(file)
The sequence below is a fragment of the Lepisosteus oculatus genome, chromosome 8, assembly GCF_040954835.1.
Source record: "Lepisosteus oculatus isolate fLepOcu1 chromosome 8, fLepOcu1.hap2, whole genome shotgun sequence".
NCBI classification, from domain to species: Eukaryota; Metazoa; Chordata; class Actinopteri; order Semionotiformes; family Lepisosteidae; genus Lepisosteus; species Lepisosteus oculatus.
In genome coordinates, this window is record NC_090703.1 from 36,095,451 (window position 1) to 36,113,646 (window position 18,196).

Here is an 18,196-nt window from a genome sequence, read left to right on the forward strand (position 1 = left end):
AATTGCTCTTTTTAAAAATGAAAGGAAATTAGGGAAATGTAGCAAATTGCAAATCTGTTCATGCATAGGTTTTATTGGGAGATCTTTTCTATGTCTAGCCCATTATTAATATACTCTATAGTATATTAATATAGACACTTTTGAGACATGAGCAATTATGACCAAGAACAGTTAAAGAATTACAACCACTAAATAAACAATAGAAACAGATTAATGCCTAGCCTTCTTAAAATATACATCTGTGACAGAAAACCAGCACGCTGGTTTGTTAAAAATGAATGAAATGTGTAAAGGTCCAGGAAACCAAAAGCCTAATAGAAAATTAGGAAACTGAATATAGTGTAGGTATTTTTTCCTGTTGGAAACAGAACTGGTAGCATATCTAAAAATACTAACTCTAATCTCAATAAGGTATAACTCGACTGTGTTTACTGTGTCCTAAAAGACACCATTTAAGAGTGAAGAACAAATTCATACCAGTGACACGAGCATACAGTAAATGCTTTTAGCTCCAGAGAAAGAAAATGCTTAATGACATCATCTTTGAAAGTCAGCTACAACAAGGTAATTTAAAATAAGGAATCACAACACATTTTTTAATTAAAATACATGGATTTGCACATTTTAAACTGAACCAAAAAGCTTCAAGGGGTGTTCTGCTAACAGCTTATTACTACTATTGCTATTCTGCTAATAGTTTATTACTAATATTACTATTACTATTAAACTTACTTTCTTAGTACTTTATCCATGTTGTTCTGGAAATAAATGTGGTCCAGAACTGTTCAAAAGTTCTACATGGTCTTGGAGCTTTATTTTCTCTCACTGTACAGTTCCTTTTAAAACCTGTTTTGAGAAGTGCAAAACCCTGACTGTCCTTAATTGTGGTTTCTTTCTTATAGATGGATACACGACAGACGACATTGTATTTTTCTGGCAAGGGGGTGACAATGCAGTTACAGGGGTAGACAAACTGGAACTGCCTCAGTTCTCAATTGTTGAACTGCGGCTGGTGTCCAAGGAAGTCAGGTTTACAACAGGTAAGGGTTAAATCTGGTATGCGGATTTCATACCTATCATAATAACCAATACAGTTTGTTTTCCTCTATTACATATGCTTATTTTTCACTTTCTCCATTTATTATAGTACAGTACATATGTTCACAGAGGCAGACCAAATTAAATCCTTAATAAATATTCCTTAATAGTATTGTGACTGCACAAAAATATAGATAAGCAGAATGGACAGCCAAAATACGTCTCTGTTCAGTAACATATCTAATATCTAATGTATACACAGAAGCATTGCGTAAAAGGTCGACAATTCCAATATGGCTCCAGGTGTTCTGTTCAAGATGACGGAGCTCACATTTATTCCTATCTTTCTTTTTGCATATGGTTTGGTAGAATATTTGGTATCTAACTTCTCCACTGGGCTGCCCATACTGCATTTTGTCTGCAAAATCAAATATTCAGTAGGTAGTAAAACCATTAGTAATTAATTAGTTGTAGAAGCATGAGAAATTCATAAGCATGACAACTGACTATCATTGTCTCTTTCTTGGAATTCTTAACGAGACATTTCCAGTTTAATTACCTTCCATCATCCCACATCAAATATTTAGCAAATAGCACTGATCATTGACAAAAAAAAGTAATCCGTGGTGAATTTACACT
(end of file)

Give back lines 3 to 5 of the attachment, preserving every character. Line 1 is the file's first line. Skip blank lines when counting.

NCBI classification, from domain to species: Eukaryota; Metazoa; Chordata; class Actinopteri; order Semionotiformes; family Lepisosteidae; genus Lepisosteus; species Lepisosteus oculatus.
In genome coordinates, this window is record NC_090703.1 from 36,095,451 (window position 1) to 36,113,646 (window position 18,196).

Here is an 18,196-nt window from a genome sequence, read left to right on the forward strand (position 1 = left end):